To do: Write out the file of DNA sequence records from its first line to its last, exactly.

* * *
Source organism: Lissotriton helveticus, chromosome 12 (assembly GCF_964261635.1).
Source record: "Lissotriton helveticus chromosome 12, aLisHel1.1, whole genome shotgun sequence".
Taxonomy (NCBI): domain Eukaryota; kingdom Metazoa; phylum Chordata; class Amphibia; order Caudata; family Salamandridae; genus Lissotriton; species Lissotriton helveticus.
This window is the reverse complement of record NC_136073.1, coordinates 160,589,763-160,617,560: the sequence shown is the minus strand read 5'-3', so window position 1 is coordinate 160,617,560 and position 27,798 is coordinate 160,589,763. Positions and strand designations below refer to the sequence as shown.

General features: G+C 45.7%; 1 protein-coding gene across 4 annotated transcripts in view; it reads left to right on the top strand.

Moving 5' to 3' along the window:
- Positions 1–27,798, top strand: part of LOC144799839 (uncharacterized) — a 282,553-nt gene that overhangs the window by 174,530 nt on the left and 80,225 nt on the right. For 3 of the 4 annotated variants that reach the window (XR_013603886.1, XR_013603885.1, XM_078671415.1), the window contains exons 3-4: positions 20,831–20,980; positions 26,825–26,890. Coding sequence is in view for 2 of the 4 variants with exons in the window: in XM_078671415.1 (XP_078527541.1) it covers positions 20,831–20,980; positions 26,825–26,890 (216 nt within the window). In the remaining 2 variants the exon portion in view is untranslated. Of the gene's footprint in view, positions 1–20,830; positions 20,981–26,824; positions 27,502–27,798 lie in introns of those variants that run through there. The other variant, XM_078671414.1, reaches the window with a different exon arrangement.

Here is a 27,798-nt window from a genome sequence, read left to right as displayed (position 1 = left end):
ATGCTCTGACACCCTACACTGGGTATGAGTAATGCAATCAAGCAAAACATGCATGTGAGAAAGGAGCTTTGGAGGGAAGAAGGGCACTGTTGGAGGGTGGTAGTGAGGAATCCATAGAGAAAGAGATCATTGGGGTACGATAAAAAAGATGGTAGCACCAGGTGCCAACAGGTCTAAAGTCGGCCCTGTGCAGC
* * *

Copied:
Source organism: Lissotriton helveticus, chromosome 12 (assembly GCF_964261635.1).
Source record: "Lissotriton helveticus chromosome 12, aLisHel1.1, whole genome shotgun sequence".
Taxonomy (NCBI): domain Eukaryota; kingdom Metazoa; phylum Chordata; class Amphibia; order Caudata; family Salamandridae; genus Lissotriton; species Lissotriton helveticus.
This window is the reverse complement of record NC_136073.1, coordinates 160,589,763-160,617,560: the sequence shown is the minus strand read 5'-3', so window position 1 is coordinate 160,617,560 and position 27,798 is coordinate 160,589,763. Positions and strand designations below refer to the sequence as shown.

General features: G+C 45.7%; 1 protein-coding gene across 4 annotated transcripts in view; it reads left to right on the top strand.

Moving 5' to 3' along the window:
- Positions 1–27,798, top strand: part of LOC144799839 (uncharacterized) — a 282,553-nt gene that overhangs the window by 174,530 nt on the left and 80,225 nt on the right. For 3 of the 4 annotated variants that reach the window (XR_013603886.1, XR_013603885.1, XM_078671415.1), the window contains exons 3-4: positions 20,831–20,980; positions 26,825–26,890. Coding sequence is in view for 2 of the 4 variants with exons in the window: in XM_078671415.1 (XP_078527541.1) it covers positions 20,831–20,980; positions 26,825–26,890 (216 nt within the window). In the remaining 2 variants the exon portion in view is untranslated. Of the gene's footprint in view, positions 1–20,830; positions 20,981–26,824; positions 27,502–27,798 lie in introns of those variants that run through there. The other variant, XM_078671414.1, reaches the window with a different exon arrangement.

Here is a 27,798-nt window from a genome sequence, read left to right as displayed (position 1 = left end):
ATGCTCTGACACCCTACACTGGGTATGAGTAATGCAATCAAGCAAAACATGCATGTGAGAAAGGAGCTTTGGAGGGAAGAAGGGCACTGTTGGAGGGTGGTAGTGAGGAATCCATAGAGAAAGAGATCATTGGGGTACGATAAAAAAGATGGTAGCACCAGGTGCCAACAGGTCTAAAGTCGGCCCTGTGCAGC